“However, further analyses showed that reducing individuals to separate elements may obscure their complexity. Indeed, the results of this research showed the importance of considering the relationship between the different self-efficacy beliefs and how they combine with each other. This helps us to understand how individuals organise their capabilities to fulfil their goals and manage themselves in challenging and demanding situations.”

    In particular, the findings showed that when employees have high assertive self-efficacy along with high task, negative emotional and empathic self-efficacy, they actually did not show higher counterproductive work behaviour. On the contrary, they are those helping and going the extra-mile as well as those showing high well-being. The opposite is instead true for those employees with high empathic self-efficacy but low task, negative emotional and assertive self-efficacy.

    Results also showed that when employees have high task self-efficacy but they do not perceive themselves as able to manage negative emotions in stressful and conflictual situations, understand others’ needs and mood, or speak up for their rights and ideas, they undoubtedly perform well in their job but they ‘pay the price’ in terms of well-being.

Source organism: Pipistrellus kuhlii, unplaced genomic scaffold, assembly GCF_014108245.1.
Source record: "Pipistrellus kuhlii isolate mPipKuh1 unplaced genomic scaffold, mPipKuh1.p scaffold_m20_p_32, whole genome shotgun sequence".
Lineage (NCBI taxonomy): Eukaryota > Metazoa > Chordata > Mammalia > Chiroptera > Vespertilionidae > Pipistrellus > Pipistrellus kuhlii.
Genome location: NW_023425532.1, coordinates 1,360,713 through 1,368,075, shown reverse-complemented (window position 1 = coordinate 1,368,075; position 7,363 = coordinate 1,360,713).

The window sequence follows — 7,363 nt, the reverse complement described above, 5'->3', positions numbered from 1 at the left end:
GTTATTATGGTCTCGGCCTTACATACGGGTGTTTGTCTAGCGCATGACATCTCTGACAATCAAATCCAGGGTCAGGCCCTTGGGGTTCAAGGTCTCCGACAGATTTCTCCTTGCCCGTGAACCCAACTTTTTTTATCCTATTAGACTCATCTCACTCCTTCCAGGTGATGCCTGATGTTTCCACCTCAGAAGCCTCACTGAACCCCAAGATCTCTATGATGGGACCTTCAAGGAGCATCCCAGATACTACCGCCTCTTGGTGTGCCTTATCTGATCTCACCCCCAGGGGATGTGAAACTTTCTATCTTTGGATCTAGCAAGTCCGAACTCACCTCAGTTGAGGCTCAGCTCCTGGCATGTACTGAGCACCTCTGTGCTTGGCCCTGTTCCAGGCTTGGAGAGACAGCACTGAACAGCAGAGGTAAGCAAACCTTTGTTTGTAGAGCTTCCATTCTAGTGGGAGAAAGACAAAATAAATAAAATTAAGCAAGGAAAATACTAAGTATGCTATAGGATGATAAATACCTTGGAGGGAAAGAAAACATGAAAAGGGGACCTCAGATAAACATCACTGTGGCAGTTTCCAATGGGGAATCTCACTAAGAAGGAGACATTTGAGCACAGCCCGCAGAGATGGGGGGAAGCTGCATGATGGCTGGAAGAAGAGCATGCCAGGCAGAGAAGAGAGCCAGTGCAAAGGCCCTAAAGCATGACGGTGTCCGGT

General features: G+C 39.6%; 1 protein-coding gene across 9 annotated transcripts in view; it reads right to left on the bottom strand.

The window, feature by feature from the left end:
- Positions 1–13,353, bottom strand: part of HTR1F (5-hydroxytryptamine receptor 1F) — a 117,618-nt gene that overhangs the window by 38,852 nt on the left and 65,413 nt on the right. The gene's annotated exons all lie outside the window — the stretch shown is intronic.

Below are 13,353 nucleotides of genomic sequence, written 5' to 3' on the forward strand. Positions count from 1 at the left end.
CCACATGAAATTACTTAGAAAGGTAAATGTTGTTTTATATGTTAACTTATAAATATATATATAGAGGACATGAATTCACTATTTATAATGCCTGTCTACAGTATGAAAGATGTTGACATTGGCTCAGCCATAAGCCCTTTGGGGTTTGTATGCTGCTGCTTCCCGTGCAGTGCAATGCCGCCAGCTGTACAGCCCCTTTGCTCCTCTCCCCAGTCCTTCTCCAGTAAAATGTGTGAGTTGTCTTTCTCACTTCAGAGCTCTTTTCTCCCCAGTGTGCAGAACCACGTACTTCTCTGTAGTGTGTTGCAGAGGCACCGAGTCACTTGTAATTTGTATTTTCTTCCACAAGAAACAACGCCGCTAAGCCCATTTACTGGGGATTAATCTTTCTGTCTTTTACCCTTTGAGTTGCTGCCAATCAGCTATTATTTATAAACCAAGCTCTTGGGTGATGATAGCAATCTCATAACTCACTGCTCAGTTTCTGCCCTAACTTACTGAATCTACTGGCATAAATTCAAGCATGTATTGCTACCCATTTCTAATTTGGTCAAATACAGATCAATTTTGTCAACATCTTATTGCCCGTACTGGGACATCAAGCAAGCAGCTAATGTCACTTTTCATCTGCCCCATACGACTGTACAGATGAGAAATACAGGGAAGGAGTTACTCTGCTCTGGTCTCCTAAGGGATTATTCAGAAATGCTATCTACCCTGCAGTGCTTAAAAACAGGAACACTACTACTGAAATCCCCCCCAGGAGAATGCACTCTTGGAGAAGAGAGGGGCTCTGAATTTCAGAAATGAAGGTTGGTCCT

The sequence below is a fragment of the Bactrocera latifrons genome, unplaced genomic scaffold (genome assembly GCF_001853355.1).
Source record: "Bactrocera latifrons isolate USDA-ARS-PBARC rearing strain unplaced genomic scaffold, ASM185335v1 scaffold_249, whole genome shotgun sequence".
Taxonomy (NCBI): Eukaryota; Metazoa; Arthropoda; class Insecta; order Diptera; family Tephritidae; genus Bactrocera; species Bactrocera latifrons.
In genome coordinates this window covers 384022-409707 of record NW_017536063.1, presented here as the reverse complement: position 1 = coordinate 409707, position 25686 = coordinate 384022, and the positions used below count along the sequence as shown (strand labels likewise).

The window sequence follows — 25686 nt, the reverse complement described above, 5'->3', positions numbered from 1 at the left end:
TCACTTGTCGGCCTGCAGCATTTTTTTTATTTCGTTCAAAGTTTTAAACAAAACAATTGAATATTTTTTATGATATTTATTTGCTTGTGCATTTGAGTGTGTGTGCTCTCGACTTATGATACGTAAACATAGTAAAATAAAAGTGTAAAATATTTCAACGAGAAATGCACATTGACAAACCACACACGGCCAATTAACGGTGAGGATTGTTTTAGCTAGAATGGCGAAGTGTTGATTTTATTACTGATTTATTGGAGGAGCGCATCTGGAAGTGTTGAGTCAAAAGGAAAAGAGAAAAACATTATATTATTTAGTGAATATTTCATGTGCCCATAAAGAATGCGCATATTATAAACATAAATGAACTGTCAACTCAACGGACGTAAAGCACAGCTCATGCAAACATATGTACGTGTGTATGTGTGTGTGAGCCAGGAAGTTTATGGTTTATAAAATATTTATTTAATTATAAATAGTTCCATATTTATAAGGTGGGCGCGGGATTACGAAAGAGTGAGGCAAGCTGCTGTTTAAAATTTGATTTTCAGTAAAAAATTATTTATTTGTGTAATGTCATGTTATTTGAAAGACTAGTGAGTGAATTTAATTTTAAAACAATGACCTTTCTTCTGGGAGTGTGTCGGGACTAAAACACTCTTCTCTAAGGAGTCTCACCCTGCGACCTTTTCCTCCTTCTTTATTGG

Dr Fida said: “By using the scale, management and Human Resources may gain an all-round understanding of their employees over the course of their career, and may assess and monitor individuals’ beliefs in relation to different self-regulatory capabilities.

    “For example, in the recruitment process, it may provide relevant information to understand how potential employees may adjust to the work environment. It can also be used in the appraisal system as a self-reflective tool.

    “In addition, it can provide relevant information for career development, and for training and vocational counselling. It may inform the design of tailored interventions aimed at promoting employees’ self-regulatory competences in ‘less trained’ self-regulatory capabilities.”


  2. Study suggests emotional images sway people more than emotional words

    February 14, 2018 by Ashley

    From the Frontiers press release:

    Can your behavior be influenced by subtle, barely visible signals, such as an emotionally charged image briefly flashed on a TV screen or roadside billboard? It may sound like hysteria about covert advertising — but according to new research published in open-access journal Frontiers in Psychology, the answer is yes.

    Piotr Winkielman, of the University of California, San Diego, has been studying the effect for quite a while. In a previous study, Winkielman and colleagues reported that showing brief images of happy faces to thirsty people led them to drink more of a beverage immediately afterwards, whereas images of scowling faces led them to drink less. Remarkably, the participants were not aware of a change in their emotional state. In this new study, the researchers expanded the scope of their tests beyond faces to other images and words.